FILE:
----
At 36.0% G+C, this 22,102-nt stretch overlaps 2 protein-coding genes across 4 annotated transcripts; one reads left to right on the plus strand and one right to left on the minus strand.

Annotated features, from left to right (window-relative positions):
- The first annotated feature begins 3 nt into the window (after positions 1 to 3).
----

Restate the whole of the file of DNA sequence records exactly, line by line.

At 36.0% G+C, this 22,102-nt stretch overlaps 2 protein-coding genes across 4 annotated transcripts; one reads left to right on the plus strand and one right to left on the minus strand.

Annotated features, from left to right (window-relative positions):
- The first annotated feature begins 3 nt into the window (after positions 1 to 3).